About 40% of my physical misery has lifted since my last post. I was able to devote a chunk of my evening to the garden, and my hip/thigh pain was just a background ache. Next week I am scheduled for an appointment to see if this new pain is related to my surgery or if it is a distinct problem unto itself. I don’t care for either possibility. I don’t like the notion of my physical recovery sliding backwards, and I certainly don’t want to discover that I have some different orthopaedic issue.
When I was young, my dad offered the same diagnosis for all that ailed me. He’d tell me that all the trouble was due to a “crosswise” fart. Maybe he learned of such troublesome flatus during his stint as a military medic. I really wish my new pain was due to the mythical crosswise fart taking up residence in my hip joint. At least it would leave eventually. Despite the lowering of its volume today, I know it’s something that will no longer be ignored, like a neglected tooth gone bad.
Tomorrow I am going to attend another car show with my husband. Ever thoughtful, he is going to carry a small folding chair for me in case my leg starts aching from the slow walking and standing around. It’s one of those oddities of my healing that I can withstand faster walking but the slowing down and stopping is hard for me.
While it hard to get clean shots of the cars at such events, sometimes the people are just as interesting as the vehicles. The shot below is fairly typical of my photos from car shows. The uncropped images are full of strangers (or parts of them):
Today I spotted a man who looked like a cross between Sammy Hagar and Gallagher the watermelon-splitting comedian. Really, he had Sammy’s crinkled “I Can’t Drive 55” hairdo and Gallagher’s mustache. His face equally resembled both of these 80’s icons. Oddly enough, he looked young enough to have been born after they peaked in popularity.
This corner pop machine looks to have the vintage of a time when almost everyone would have known who Gallagher was, yet no man would have wanted to hear that he looked like him.
I admit that some of my mental math that determines resemblance is a little faulty. Last year I saw a long-haired young man with a Van Dyke beard, and I privately called him Flemish Jesus. From the shoulders up, he really looked like what I’d imagine a Little Dutch Masters portrait of Jesus might look like.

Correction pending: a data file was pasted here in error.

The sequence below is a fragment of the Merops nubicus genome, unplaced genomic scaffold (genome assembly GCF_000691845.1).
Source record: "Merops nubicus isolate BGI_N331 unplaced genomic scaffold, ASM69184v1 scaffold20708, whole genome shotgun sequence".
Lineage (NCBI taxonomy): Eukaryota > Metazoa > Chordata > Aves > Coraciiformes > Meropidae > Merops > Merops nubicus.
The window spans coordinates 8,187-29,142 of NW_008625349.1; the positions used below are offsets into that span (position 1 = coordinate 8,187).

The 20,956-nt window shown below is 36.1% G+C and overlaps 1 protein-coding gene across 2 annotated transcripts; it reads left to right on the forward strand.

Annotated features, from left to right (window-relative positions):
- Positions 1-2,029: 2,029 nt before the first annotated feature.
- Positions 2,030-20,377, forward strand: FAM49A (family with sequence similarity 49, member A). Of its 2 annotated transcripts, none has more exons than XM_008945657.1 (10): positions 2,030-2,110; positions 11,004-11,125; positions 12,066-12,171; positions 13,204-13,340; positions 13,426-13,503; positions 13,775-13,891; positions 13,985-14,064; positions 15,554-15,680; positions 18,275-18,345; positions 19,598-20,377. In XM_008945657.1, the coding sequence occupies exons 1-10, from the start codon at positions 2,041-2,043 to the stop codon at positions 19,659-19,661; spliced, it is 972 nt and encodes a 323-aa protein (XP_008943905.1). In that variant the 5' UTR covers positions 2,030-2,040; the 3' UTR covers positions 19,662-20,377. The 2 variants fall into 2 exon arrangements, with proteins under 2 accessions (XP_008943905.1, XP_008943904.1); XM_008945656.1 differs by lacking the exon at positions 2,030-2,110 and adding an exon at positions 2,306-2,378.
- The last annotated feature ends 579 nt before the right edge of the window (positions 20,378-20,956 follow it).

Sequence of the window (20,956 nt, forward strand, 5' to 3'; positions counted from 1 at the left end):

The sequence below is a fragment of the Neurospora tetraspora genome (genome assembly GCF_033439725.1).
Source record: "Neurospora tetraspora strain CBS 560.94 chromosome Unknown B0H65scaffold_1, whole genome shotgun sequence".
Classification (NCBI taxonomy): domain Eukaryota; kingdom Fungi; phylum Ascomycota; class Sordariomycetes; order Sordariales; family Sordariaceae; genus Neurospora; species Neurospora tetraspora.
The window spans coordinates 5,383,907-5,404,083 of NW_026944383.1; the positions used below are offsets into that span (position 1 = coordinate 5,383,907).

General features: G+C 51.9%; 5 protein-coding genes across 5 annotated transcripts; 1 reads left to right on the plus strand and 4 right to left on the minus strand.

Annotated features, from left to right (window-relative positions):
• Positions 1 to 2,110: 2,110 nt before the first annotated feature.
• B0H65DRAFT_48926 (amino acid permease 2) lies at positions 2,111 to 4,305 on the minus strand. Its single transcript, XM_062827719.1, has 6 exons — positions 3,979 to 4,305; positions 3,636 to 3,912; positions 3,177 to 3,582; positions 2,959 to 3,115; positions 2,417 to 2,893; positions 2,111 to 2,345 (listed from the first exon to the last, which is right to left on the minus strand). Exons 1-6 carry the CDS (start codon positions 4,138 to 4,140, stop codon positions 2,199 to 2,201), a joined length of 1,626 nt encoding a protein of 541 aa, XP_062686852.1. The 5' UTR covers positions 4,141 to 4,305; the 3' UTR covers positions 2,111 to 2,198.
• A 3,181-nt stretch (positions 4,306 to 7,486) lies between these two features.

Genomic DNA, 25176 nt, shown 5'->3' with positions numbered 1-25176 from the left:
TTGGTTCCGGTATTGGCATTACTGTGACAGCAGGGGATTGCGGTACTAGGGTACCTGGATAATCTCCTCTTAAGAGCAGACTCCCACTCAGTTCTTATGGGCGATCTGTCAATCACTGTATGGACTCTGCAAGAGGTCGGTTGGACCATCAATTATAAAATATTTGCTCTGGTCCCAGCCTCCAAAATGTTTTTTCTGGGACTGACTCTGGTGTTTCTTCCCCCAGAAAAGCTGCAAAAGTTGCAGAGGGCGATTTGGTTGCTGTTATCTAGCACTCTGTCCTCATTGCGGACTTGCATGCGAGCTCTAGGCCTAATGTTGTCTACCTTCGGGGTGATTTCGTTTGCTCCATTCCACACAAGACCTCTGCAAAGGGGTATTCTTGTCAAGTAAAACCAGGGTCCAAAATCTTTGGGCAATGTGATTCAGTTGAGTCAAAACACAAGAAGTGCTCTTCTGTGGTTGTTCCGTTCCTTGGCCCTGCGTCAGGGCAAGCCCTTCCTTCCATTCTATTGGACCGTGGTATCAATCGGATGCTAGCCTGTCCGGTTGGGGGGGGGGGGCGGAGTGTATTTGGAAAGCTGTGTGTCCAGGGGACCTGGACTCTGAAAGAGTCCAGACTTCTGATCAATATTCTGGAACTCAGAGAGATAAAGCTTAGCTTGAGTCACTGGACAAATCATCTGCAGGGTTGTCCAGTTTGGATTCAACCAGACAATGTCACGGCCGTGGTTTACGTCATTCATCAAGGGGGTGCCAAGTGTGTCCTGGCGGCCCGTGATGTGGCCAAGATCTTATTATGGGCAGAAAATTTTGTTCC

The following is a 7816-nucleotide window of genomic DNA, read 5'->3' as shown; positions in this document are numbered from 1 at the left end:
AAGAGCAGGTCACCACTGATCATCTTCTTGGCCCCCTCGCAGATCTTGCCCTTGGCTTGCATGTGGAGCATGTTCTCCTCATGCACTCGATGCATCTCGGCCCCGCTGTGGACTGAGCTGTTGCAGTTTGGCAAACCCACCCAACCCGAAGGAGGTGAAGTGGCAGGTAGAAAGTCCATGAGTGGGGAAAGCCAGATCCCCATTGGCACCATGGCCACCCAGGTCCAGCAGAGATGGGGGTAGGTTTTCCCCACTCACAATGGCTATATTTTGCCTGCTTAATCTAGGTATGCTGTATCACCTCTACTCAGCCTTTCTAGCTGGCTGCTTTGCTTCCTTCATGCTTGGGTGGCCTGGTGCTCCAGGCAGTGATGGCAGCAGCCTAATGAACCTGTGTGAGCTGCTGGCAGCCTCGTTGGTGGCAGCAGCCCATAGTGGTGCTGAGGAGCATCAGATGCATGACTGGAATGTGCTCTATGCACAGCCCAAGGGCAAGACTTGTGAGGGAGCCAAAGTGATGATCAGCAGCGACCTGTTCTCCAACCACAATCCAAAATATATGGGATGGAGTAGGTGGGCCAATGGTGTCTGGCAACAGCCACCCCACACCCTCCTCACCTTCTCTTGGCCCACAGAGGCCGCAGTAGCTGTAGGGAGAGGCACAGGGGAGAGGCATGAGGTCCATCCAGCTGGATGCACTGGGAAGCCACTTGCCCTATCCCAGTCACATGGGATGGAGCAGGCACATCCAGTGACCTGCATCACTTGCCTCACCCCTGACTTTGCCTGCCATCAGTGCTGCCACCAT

Yesterday my husband, my daughter and I spent a delightful evening at the Allen County Fair. I will devote this post to a surreal aspect of this year’s trip. Allen County, Ohio, is almost equally split between industry and agriculture. This mix sometimes creates some odd shows and activities at our fair.
Halfway through our evening, we stumbled upon a wrestling exhibition that looked like a hot mess. After we returned home, I did some brief searching about the troupe we watched. They are called Wrestling and Respect, or WAR, and they have a substantial local following. I am uncertain about much serious wrestling this troupe does, but the show we watched last night was pure camp.
Each of the wrestlers donned costumes from different variants or genres of the sport, including high school, 70’s, and luche libre:
It’s too bad I am still fumbling through the video setting on my camera, for if I were more confident with it, I’d be sharing a clip of these wrestlers dancing to “U Can’t Touch This.”
The wrestler who was sporting a 70’s style costume had the letters DDT affixed to his rear end. These letters could stand for his initials. If I were in charge of this troupe, it would signify that his persona is inspired in part by the outlawed pesticide DDT. I’d also advise him to bleach his hair platinum to conform better to his 70’s wrestling look.
Overall, this campy match was a lot of fun, even for the uninitiated (such as myself). For those of you who are familiar with the world of anime, I’d say that WAR match was like the Bobobo-bo Bo-bobo of wrestling.
My daughter couldn’t completely hide her delight in all the wrestling chaos:
One of my petunia plants decided to get leggy for more hours of sunlight, so now this pot echoes that asymmetrical hairdo of Speak to the Manager infamy. I predict it will soon demand twice weekly applications of fertilizer.
I didn’t move out of my parent’s house for good until I was well into my 30’s. I’d leave for a while and some fiasco or bout of ill health would lead me back. When I moved back for the last time with my daughter along, my parents had a few nickname-worthy neighbors.
One of them was a young man my family privately called David Koresh, who predictably lived on a property known as the Compound. David radiated a half-baked, cult-forming charisma but lacked the looks or vision to exploit this charm. There was a small but shifting cast of characters who’d frequent the Compound.
David tried starting several junking businesses without much luck. For a season, he collected appliances from various curbsides on garbage day, but these washers and the like would end up in pieces on his curb within a fortnight of their arrival.
Somehow he acquired a white cargo van (the kind my mom calls a serial killer van) that barely ran, and he decided that he’d convert it into a pick up for hauling pallets.
Here’s what the van looked like when it appeared at the Koresh Compound:
These pallets were to be made from salvage wood, i.e. hammering together good wood from broken pallets he’d recovered from who-knows-where.
I’d imagine that economy of scale doomed this venture. Some of my parents’ other neighbors could not tolerate the noise and debris from the van make-over. Within days of its transformation into a creeking pick up, the authorities determined it was not street legal (with pressure from the neighbors, of course).
The van/pick up was towed away shortly thereafter. I did take a couple pictures of this gem before it was gone: